Virtual Dining Co Fires Back at MrBeast Lawsuit
Amazon Fresh launches non-Prime delivery, Instacart targets businesses, Yum Brands Q2
Wow, MrBeast and Virtual Dining Concepts have captured the world’s attention, as the two giants of the food delivery move from duking it out in the court of public opinion to fighting in the court of… well, actual real legal court. Now VDC has released a public response, and we’ve got a copy for you. Meanwhile Amazon and Instacart are making moves, and Yum Brands is showing us what the world is hungry for.
VDC’s Firey Response to MrBeast Burger Lawsuit
Amazon Launches Fresh Delivery for Non-Prime Members
Chart Time | Yum Brand’s Finger-Lickin’ Q2
Instacart Goes Big on Business, Less so Worker Pay
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GHOST KITCHENS | VDC Fires Back at MrBeast Lawsuit
Celebrity YouTuber MrBeast caught the delivery world’s attention on Monday when he filed a lawsuit against his corporate partner, Virtual Dining Concepts, alleging the food quality was damaging his larger brand reputation and that he wanted out of the partnership. Now VDC has returned fire, in a legal response shared with Modern Delivery. It pulls no punches, with the headline stating it’s a “misguided bullying complaint” and “he will face the consequences in court.” The company notes it has served 10 million happy customers across hundreds of restaurants and that “The complaint is riddled with false statements and inaccuracies and is a thinly-veiled attempt to distract from Mr. Donaldson’s and Beast Investments’ breaches of the agreements between the parties, including Mr. Donaldson’s recent false, disparaging statements regarding the MrBeast Burger brand and VDC.”
The Big Picture: MrBeast and VDC rocketed to the top of the virtual dining world when their collaboration launched in the early days of the pandemic, selling one million burgers in 3 months, and hitting 1,700 participating restaurants by 2022. But lately MrBeast (real name Jimmy Donaldson) has soured on the brand, directing his 170 million subscribers to instead patronize his Feastables packaged snacks. As VDC has built its brand off celebrity partnerships (see Mariah Carey’s cookies, The Real Housewives’ grain and salad bowls…) the outcome of this case looks quite consequential. A full copy of VDC’s response is below.
GROCERY | Amazon Brings Fresh Delivery to Non-Prime Members
Amazon is tinkering with the ingredients of its grocery business yet again, as it looks to restore growth to a segment it hasn’t quite cracked. It’s latest idea? Offering delivery to the million of Americans who aren’t (gasp) members of Amazon Prime. The service won’t be free; it’s $7.95 for orders over $100, $10.95 for orders $50-$100, and $13.95 for those under $50. AZ is starting with a pilot of sorts, bringing it to 12 regions: Austin, Dallas-Fort Worth, Boston, Charlotte, Denver, Nashville, Phoenix, Portland, Richmond, Sacramento, San Diego, and San Francisco.
The Big Picture: While Amazon has shown it can conquer the larger world of low margins, groceries have thus far shown to be its foil; just last week it announced another round of layoffs in the U.S., which came a few days after cuts in England. And the company has slowed its pace of store openings, to the point that some landlords have filed suit for its failure to open as promised. It’s worth noting that these 12 initial markets are ones that don’t have any of Amazon’s physical Fresh grocery stores, those remain confined to LA/OC, Chicagoland, The Puget Sound, and a smattering between NYC and DC. In those markets, the retailer will test letting non-Prime members do in-store pickup sans fee.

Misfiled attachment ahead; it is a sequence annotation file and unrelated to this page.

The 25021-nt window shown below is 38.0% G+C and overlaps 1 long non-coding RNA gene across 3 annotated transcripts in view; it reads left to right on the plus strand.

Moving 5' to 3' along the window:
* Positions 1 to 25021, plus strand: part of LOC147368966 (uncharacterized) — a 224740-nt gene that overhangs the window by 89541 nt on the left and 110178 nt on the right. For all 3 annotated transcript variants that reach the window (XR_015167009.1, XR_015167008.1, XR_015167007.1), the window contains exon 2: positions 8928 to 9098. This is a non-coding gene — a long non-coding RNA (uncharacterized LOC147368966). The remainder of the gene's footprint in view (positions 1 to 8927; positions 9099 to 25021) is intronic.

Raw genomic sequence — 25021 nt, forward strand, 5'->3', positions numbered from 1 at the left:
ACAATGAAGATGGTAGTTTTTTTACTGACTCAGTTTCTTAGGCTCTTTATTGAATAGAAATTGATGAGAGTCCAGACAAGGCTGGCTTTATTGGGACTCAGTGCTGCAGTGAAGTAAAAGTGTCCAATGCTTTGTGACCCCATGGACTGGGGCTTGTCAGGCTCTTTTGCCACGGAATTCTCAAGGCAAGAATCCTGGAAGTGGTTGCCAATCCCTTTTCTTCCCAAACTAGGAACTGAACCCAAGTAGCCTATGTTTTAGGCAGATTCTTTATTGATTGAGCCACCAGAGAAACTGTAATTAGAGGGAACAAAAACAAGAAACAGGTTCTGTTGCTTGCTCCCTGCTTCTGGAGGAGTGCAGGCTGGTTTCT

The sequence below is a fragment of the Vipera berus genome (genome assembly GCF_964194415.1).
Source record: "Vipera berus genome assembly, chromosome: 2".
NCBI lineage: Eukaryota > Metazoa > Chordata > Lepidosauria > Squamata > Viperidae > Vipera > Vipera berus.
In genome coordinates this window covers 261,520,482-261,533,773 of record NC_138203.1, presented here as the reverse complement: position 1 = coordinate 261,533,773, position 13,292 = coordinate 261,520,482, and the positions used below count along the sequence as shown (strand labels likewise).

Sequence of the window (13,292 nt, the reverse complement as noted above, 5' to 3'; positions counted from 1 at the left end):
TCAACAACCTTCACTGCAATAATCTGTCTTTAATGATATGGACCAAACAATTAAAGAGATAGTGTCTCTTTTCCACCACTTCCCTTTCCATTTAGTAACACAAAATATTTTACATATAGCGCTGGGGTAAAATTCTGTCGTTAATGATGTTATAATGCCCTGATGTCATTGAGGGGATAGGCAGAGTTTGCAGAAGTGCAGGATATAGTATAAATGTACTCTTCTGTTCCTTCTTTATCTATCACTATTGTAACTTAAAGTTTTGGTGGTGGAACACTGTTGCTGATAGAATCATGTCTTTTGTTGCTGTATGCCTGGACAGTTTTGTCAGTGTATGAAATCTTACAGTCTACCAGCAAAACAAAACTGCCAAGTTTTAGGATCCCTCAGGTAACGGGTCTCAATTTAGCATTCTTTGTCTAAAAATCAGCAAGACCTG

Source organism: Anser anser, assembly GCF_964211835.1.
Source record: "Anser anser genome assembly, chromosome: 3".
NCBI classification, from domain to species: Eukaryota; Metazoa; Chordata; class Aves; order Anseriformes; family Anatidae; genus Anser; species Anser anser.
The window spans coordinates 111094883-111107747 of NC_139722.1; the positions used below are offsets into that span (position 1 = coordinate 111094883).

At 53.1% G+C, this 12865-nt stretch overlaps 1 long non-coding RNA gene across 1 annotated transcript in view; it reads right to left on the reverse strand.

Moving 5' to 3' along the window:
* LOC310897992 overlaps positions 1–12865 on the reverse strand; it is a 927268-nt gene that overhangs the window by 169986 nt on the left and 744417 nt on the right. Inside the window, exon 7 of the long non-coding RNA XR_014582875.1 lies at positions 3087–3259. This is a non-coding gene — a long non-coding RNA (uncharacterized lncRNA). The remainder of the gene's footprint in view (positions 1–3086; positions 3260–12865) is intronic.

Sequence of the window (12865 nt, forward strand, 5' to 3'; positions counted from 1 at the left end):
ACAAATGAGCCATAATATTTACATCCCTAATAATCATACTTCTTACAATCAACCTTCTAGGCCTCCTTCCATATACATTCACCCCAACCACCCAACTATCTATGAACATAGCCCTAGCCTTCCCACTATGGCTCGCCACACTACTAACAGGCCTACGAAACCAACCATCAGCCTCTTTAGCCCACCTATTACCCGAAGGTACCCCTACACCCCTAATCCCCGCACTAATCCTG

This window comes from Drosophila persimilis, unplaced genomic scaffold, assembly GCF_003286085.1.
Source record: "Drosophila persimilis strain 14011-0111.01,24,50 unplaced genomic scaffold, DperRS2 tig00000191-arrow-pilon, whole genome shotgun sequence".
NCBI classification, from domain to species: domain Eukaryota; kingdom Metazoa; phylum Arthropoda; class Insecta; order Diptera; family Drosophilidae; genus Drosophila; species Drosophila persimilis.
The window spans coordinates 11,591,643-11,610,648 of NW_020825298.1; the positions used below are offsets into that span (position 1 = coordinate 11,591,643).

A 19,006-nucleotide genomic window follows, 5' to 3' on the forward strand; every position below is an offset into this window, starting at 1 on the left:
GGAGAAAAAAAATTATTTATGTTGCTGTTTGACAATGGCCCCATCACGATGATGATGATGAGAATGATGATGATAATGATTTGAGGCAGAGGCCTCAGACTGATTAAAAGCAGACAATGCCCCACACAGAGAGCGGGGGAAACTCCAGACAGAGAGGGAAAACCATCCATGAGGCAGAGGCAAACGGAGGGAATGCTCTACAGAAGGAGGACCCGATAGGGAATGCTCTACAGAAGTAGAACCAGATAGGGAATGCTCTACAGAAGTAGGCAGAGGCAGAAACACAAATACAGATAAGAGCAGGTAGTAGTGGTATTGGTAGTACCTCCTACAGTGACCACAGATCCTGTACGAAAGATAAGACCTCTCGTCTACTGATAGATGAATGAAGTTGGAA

CHART TIME | Yum’s Quarterly Trifurcation
Yum Brands released its Q2 results, and as always this serves as an interesting moment to compare the world’s culinary preferences; are folks hankering for fried chicken, pizza, or abstract art masquerading as commentary on Mexican food? The winner looks to be the Colonel, as KFC not only saw its unit count grow 7% (largely in China,) but same store sales were up 13%, for an overall 19% improvement to system sales (excluding any foreign exchange fluctuations.) Digital sales were also a huge growth driver for the chicken slinger, with a nearly 30% quarterly improvement; the overall digital mix exceeds 45%.
3PD | Instacart Says Hello Business, Goodbye Workers
Instacart is making a push into serving business customers, as its adding new sweeteners to its recently launched Instacart Business program. New accounts will get a 2% credit back on orders over $250. The company is also waiving fees (normally $9.99/mo) for its Instacart+ membership for a year, meaning businesses get free same-day delivery on orders above $35. Business members will have access to over 1.5 million SKUs, from brands that include Staples, Costco, Restaurant Depot, and more.
The Big Picture: As the economic picture improves, a number of big brands are making plays for lucrative and sticky business customers, hoping they can be their preferred option as SMBs restock those dusty supply closets. Amazon and Walmart both recently announced business-oriented product improvements of their own. Instacart’s update comes at the same time the company is receiving some flack for having cut its drivers’ base pay. While the company is framing it as better matching pay to order complexity (so heavy, complicated orders will pay better,) workers aren’t thrilled about the update.
A Few Good Links
Private sector exceeds expectations, adds 324k jobs in July, including strong performance in bars and restaurants. Bed Bay & Beyond back (but b-online b-only.) HelloFresh launches customizable pet food offering. Walmart unveils “Restored Premium” line of pre-owned / like-new products. Domino’s UK grows 19.6% in H1. Net income rises at auto/truck component giant BorgWarner.
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